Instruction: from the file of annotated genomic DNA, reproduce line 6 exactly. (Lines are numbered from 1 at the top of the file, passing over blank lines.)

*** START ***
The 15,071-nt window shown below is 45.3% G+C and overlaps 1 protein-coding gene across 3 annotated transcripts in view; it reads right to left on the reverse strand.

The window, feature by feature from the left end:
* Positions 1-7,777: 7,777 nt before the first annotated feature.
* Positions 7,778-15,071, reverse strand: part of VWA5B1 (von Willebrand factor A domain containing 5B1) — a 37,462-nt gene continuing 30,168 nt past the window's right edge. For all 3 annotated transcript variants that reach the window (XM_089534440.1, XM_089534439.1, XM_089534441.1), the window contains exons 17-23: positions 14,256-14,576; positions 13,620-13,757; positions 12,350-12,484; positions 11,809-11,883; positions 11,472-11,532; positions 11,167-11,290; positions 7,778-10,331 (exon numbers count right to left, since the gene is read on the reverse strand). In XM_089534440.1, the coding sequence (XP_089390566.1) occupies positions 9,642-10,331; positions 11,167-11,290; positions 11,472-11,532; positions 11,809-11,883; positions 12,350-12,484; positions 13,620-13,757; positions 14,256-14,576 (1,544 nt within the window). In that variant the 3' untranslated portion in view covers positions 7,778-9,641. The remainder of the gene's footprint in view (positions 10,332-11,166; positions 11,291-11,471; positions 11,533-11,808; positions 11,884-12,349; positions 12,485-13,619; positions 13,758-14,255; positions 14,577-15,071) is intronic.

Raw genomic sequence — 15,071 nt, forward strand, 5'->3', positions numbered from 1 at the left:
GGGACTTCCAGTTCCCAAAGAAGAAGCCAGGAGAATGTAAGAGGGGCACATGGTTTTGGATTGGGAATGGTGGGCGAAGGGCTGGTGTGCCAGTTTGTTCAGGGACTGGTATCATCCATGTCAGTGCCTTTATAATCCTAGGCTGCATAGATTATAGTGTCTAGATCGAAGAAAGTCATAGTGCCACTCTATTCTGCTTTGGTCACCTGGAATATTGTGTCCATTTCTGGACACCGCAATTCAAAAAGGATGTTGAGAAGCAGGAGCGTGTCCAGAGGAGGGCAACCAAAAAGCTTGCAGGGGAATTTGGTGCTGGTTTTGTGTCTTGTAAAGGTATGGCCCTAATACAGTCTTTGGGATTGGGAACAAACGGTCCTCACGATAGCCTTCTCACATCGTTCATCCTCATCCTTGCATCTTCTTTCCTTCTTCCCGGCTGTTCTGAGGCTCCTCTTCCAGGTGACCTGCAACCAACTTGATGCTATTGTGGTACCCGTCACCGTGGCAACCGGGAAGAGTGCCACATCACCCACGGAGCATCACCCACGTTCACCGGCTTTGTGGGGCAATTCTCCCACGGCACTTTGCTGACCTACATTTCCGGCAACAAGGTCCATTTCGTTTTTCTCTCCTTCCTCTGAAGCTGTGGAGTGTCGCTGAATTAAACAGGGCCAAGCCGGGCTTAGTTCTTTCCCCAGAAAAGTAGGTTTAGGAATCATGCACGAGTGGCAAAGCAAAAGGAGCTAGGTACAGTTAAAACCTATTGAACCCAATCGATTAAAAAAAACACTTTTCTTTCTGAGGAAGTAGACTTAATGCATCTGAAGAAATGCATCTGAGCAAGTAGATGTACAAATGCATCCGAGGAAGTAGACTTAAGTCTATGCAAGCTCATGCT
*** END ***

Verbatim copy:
GGGACTTCCAGTTCCCAAAGAAGAAGCCAGGAGAATGTAAGAGGGGCACATGGTTTTGGATTGGGAATGGTGGGCGAAGGGCTGGTGTGCCAGTTTGTTCAGGGACTGGTATCATCCATGTCAGTGCCTTTATAATCCTAGGCTGCATAGATTATAGTGTCTAGATCGAAGAAAGTCATAGTGCCACTCTATTCTGCTTTGGTCACCTGGAATATTGTGTCCATTTCTGGACACCGCAATTCAAAAAGGATGTTGAGAAGCAGGAGCGTGTCCAGAGGAGGGCAACCAAAAAGCTTGCAGGGGAATTTGGTGCTGGTTTTGTGTCTTGTAAAGGTATGGCCCTAATACAGTCTTTGGGATTGGGAACAAACGGTCCTCACGATAGCCTTCTCACATCGTTCATCCTCATCCTTGCATCTTCTTTCCTTCTTCCCGGCTGTTCTGAGGCTCCTCTTCCAGGTGACCTGCAACCAACTTGATGCTATTGTGGTACCCGTCACCGTGGCAACCGGGAAGAGTGCCACATCACCCACGGAGCATCACCCACGTTCACCGGCTTTGTGGGGCAATTCTCCCACGGCACTTTGCTGACCTACATTTCCGGCAACAAGGTCCATTTCGTTTTTCTCTCCTTCCTCTGAAGCTGTGGAGTGTCGCTGAATTAAACAGGGCCAAGCCGGGCTTAGTTCTTTCCCCAGAAAAGTAGGTTTAGGAATCATGCACGAGTGGCAAAGCAAAAGGAGCTAGGTACAGTTAAAACCTATTGAACCCAATCGATTAAAAAAAACACTTTTCTTTCTGAGGAAGTAGACTTAATGCATCTGAAGAAATGCATCTGAGCAAGTAGATGTACAAATGCATCCGAGGAAGTAGACTTAAGTCTATGCAAGCTCATGCT